Richard’s getting ready for take-off

Return to the Forbidden Planet, which is being produced by Poulton-born Richard Darbourne
Return to the Forbidden Planet, which is being produced by Poulton-born Richard Darbourne
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Producer Richard Darbourne is certainly hoping that ‘Luck Be A Lady’ for his next theatrical venture.

After the success of his company’s Avenue Q last year, including a summer stop-off in Blackpool, and the ongoing tour of Return To The Forbidden Planet, there are plans for a move into the West End for 2015.

After nine years working as a producer – and four years ‘making a living’ from it, Poulton-born Richard is happy with his company’s progress.

“Maybe five, even three, years ago I was thinking six months ahead, now I’m working two years ahead and looking at what to do in 2017,” he said. “The audiences are just seeing Planet and we are on to the future.

“We begin each year with a mantra; financial stability, sustainability, growth. Last year was profitability.”

And what about 2015?

“This year is ‘West End’,” he admitted, excitedly.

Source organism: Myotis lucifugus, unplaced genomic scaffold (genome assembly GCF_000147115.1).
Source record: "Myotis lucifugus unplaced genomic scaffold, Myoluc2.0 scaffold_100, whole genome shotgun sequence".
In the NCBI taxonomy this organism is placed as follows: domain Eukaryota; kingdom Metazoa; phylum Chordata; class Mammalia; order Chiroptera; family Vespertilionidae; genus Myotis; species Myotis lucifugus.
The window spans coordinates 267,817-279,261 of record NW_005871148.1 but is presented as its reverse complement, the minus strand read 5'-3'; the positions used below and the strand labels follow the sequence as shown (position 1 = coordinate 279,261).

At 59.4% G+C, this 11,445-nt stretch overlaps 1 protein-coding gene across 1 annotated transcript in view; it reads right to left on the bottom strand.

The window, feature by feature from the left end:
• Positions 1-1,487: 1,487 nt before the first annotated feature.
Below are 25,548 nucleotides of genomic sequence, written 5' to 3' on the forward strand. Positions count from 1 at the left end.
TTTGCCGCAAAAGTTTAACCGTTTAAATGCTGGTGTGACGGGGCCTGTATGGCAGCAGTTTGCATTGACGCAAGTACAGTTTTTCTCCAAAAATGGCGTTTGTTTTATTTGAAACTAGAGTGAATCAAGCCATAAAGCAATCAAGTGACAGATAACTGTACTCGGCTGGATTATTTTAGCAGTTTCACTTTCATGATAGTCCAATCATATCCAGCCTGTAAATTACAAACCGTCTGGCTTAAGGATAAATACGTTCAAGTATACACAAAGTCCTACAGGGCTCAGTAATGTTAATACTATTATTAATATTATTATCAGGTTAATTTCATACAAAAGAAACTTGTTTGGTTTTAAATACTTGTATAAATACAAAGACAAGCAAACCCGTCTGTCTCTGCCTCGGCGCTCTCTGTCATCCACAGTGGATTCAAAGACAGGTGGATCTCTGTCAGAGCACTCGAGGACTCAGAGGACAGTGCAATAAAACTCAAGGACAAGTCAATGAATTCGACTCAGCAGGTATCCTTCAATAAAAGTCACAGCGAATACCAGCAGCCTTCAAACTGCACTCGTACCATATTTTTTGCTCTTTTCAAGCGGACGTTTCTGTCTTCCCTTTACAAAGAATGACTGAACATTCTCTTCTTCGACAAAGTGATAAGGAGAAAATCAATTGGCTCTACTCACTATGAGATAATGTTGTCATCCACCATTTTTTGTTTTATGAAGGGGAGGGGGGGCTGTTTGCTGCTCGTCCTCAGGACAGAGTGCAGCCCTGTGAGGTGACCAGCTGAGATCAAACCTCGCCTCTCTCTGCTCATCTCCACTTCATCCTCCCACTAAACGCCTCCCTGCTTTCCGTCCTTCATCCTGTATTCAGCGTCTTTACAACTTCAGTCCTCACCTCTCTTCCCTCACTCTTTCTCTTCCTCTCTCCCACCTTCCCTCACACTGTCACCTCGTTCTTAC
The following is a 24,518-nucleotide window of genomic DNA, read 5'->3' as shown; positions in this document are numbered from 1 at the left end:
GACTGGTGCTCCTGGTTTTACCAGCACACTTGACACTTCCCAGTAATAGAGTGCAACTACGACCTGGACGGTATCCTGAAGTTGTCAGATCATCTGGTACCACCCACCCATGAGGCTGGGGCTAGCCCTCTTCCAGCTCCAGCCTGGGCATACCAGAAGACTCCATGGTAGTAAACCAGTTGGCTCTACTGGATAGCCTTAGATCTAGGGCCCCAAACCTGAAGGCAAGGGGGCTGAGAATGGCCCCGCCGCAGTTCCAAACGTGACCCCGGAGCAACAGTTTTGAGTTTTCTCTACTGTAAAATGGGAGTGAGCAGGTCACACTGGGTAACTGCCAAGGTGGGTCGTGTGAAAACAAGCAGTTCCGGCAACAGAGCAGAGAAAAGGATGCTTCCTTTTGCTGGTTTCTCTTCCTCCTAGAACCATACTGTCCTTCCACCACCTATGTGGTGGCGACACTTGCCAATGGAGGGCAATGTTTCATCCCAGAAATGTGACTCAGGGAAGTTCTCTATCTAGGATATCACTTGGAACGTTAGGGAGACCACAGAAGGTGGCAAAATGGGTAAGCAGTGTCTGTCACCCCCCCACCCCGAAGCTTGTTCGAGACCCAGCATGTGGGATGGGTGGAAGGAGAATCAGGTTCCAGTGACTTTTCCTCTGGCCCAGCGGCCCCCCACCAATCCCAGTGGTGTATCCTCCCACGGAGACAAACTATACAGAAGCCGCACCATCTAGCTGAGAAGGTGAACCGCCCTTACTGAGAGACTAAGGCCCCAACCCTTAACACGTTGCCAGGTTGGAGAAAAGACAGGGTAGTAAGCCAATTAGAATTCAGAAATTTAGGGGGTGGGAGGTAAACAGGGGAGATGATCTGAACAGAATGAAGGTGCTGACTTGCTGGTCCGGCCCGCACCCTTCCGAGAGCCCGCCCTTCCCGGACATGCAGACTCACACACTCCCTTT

“Fingers crossed. Let’s say luck might be our lady,” he added, referencing one of the best-known songs from musical Guys And Dolls.

Last summer, former Baines High School pupil Richard was involved in producing a version of the classic at Chichester Festival Theatre – with Cuban ballet star Carlos Acosta as choreographer.

“I was one of the three producers on that, and we are part of the future life of that show,” he said. “It had great reviews, so fingers crossed.”

Richard is back on the Fylde this week, checking up on Return To The Forbidden Planet as it comes to the Grand Theatre, Blackpool.

Planet manages to blend a loose interpretation of the story of The Tempest, with a rock and roll soundtrack – songs include Wipe Out, A Teenager In Love, Good Vibrations and Great Balls Of Fire, with the kitsch of a sci-fi B-movie.

So it ticks a lot of boxes for potential audience members, as proven by the interest in this revival which marks the show’s 25th anniversary year.

One of the earliest jukebox-style musicals, and the first actor-musician production, Planet is accessible to all ages, Richard said.

“The worst thing for a young theatre-goer is a boring piece of Shakespeare,” he said. “If your audience isn’t at the centre of the thing, that it’s all being done for them, then we are doing something wrong.

“That’s what Avenue Q, Guys And Dolls and Planet have at their heart.”

And he promises ‘a whole lot of fun’ and a show that ‘doesn’t take itself seriously’ for Planet, adding that: “It all adds up to a massive night’s entertainment. And of course, that makes you think of Blackpool, which is one of the reasons we chose to come here.”

* Return To The Forbidden Planet, Grand Theatre, Blackpool, from Monday until Saturday, May 2. Call (01253) 290190.